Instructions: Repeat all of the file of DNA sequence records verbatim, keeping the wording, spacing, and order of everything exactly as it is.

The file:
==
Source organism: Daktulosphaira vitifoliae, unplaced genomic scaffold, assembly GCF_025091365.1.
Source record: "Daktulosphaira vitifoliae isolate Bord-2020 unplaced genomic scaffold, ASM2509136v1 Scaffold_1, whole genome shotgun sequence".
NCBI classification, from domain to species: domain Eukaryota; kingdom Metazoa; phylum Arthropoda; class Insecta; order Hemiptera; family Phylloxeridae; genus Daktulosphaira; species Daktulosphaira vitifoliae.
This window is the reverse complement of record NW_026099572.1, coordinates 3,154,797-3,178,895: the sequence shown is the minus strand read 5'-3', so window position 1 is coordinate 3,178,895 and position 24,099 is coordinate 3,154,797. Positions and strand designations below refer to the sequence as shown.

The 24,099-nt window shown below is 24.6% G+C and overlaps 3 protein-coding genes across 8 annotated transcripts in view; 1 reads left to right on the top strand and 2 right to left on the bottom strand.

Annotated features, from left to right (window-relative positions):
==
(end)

Source organism: Daktulosphaira vitifoliae, unplaced genomic scaffold, assembly GCF_025091365.1.
Source record: "Daktulosphaira vitifoliae isolate Bord-2020 unplaced genomic scaffold, ASM2509136v1 Scaffold_1, whole genome shotgun sequence".
NCBI classification, from domain to species: domain Eukaryota; kingdom Metazoa; phylum Arthropoda; class Insecta; order Hemiptera; family Phylloxeridae; genus Daktulosphaira; species Daktulosphaira vitifoliae.
This window is the reverse complement of record NW_026099572.1, coordinates 3,154,797-3,178,895: the sequence shown is the minus strand read 5'-3', so window position 1 is coordinate 3,178,895 and position 24,099 is coordinate 3,154,797. Positions and strand designations below refer to the sequence as shown.

The 24,099-nt window shown below is 24.6% G+C and overlaps 3 protein-coding genes across 8 annotated transcripts in view; 1 reads left to right on the top strand and 2 right to left on the bottom strand.

Annotated features, from left to right (window-relative positions):